The MSM needn't get breathless about a coming Iraqi civil war
A few days ago, the NYT breathlessly announced that civil war was imminent in Iraq. Showing more sense than can be seen in a year in the Grey Lady's editorial room, the Sunnis backed down. The NYT's evident excitement about an incipient Civil War clearly has its roots in the NYT's determined effort to destroy Bush's effectiveness as a President, and to see him replaced in 2008 by a Clinton or Gore. Others who also recognize the possibility of a civil war don't see it as the political disaster the NYT dreams of. For example, John Mendez thinks a civil war would only be disastrous for the Sunnis since they, a minority, no longer have Saddam's military machine to back them up:
What these killers don’t seem to understand is that it is the threat of civil war not the actual initiation of hostilities that is the true bargaining chip. The Sunnis have yet to fully appreciate the monumental shift that has occurred in the Iraqi power structure. Like Saddam before them, the Sunni leadership fails to grasp that they no longer have a monopoly on power. The feared Republican Guard is non-existent and Hussein’s chemicals will not rain down on the villages of the defenseless. Acts of violence will now be met with reciprocal attacks. The Sunnis are outnumbered, likely outgunned, and surrounded by a population that has, for the moment, forgiven but not forgotten yesteryear’s bloodbaths. The Sunnis may find that the today’s hated US “occupier” is tomorrow’s merciful defender. The Shiite and Kurds who make up the overwhelming majority of the population will make concessions in order to avoid bloodshed and to rebuild a nation where they now, for the first time in decades, have a political voice. However, once the general fighting of a true civil war begins, the Sunnis lose the ability to demand any concessions whatsoever and will find that the Shiites and Kurds will indisputably be much more heavy-handed than a US Marine.Daniel Pipes is equally unperturbed by the threat of civil war:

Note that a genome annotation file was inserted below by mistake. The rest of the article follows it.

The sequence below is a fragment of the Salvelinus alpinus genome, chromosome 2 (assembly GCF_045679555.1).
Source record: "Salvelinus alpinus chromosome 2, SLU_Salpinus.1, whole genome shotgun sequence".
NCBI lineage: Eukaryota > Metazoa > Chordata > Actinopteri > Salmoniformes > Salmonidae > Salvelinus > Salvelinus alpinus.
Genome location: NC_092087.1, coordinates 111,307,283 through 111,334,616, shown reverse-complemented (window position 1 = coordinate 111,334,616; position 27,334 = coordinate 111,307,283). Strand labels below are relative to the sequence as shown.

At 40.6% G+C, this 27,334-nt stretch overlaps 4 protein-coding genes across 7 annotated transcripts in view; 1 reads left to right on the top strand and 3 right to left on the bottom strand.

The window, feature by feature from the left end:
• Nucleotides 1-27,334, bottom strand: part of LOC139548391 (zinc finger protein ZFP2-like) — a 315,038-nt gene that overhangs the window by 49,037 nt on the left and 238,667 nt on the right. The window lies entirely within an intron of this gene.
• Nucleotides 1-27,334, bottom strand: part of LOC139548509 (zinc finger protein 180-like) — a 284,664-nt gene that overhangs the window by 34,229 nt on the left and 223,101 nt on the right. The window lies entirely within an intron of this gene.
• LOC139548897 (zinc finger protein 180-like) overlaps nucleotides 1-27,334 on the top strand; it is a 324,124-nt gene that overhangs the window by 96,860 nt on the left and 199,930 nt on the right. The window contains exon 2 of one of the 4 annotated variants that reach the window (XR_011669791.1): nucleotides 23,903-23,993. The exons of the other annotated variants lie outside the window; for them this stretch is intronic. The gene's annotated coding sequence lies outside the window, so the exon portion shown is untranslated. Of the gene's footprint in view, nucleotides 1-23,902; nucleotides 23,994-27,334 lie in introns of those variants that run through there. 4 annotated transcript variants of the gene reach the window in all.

Iraq’s plight is neither a coalition responsibility nor a particular danger to the West. When Washington and its allies toppled the hideous regime of Saddam Hussein, which endangered the outside world by beginning two wars of expansion, by building a WMD arsenal, and by aspiring to control the trade in oil and gas, they bestowed an historic benefit on Iraqis, a population that had been wantonly oppressed by the Stalinist dictator. *** The eruption of civil war in Iraq would have many implications for the West. It would likely: · Invite Syrian and Iranian participation, hastening the possibility of a U.S. confrontation with those two states, with which tensions are already high. · Terminate the dream of Iraq serving as a model for other Middle Eastern countries, thus delaying the push toward elections. This will have the effect of keeping Islamists from being legitimated by the popular vote, as Hamas was just a month ago. · Reduce coalition casualties in Iraq. As noted by the Philadelphia Inquirer, “Rather than killing American soldiers, the insurgents and foreign fighters are more focused on creating civil strife that could destabilize Iraq’s political process and possibly lead to outright ethnic and religious war.” · Reduce Western casualties outside Iraq. Vali Nasr, a professor at the U.S. Naval Postgraduate School notes: “Just when it looked as if Muslims across the region were putting aside their differences to unite in protest against the Danish cartoons, the attack showed that Islamic sectarianism remains the greatest challenge to peace.” Put differently, when Sunni terrorists target Shi’ites and vice-versa, non-Muslims are less likely to be hurt. Civil war in Iraq, in short, would be a humanitarian tragedy but not a strategic one.In other words, while civil war may be a messy tragedy at the local level -- and I sincerely hope it doesn't happen for the sake of the ordinary Iraqis caught in the endless vice of sectarian warfare -- it's not the Armageddon that the NYT desires.